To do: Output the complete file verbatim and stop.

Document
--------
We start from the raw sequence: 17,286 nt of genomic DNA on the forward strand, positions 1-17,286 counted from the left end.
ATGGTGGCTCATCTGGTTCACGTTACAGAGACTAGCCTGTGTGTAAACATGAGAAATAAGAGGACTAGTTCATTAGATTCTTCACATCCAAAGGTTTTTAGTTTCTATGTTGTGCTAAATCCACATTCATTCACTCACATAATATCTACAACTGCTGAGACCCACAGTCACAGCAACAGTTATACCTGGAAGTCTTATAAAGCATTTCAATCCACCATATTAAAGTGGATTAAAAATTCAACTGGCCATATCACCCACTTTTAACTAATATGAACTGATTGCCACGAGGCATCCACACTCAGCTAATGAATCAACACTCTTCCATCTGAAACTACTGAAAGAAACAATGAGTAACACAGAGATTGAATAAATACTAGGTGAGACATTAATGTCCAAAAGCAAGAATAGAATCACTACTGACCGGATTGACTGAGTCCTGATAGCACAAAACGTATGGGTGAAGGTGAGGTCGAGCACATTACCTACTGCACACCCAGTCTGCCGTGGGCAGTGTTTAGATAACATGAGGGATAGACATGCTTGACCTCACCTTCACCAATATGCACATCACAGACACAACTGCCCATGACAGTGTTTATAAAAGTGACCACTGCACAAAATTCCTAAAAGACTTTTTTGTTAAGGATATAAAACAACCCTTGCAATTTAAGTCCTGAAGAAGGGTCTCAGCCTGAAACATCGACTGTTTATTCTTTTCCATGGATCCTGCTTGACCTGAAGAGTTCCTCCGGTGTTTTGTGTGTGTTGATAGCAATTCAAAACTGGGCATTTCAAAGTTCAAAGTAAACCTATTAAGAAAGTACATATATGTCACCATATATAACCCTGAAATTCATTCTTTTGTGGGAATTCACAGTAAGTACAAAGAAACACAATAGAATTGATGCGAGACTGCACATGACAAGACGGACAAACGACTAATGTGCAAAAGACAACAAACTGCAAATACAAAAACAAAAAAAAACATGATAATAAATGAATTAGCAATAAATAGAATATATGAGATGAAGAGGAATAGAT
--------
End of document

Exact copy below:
We start from the raw sequence: 17,286 nt of genomic DNA on the forward strand, positions 1-17,286 counted from the left end.
ATGGTGGCTCATCTGGTTCACGTTACAGAGACTAGCCTGTGTGTAAACATGAGAAATAAGAGGACTAGTTCATTAGATTCTTCACATCCAAAGGTTTTTAGTTTCTATGTTGTGCTAAATCCACATTCATTCACTCACATAATATCTACAACTGCTGAGACCCACAGTCACAGCAACAGTTATACCTGGAAGTCTTATAAAGCATTTCAATCCACCATATTAAAGTGGATTAAAAATTCAACTGGCCATATCACCCACTTTTAACTAATATGAACTGATTGCCACGAGGCATCCACACTCAGCTAATGAATCAACACTCTTCCATCTGAAACTACTGAAAGAAACAATGAGTAACACAGAGATTGAATAAATACTAGGTGAGACATTAATGTCCAAAAGCAAGAATAGAATCACTACTGACCGGATTGACTGAGTCCTGATAGCACAAAACGTATGGGTGAAGGTGAGGTCGAGCACATTACCTACTGCACACCCAGTCTGCCGTGGGCAGTGTTTAGATAACATGAGGGATAGACATGCTTGACCTCACCTTCACCAATATGCACATCACAGACACAACTGCCCATGACAGTGTTTATAAAAGTGACCACTGCACAAAATTCCTAAAAGACTTTTTTGTTAAGGATATAAAACAACCCTTGCAATTTAAGTCCTGAAGAAGGGTCTCAGCCTGAAACATCGACTGTTTATTCTTTTCCATGGATCCTGCTTGACCTGAAGAGTTCCTCCGGTGTTTTGTGTGTGTTGATAGCAATTCAAAACTGGGCATTTCAAAGTTCAAAGTAAACCTATTAAGAAAGTACATATATGTCACCATATATAACCCTGAAATTCATTCTTTTGTGGGAATTCACAGTAAGTACAAAGAAACACAATAGAATTGATGCGAGACTGCACATGACAAGACGGACAAACGACTAATGTGCAAAAGACAACAAACTGCAAATACAAAAACAAAAAAAAACATGATAATAAATGAATTAGCAATAAATAGAATATATGAGATGAAGAGGAATAGAT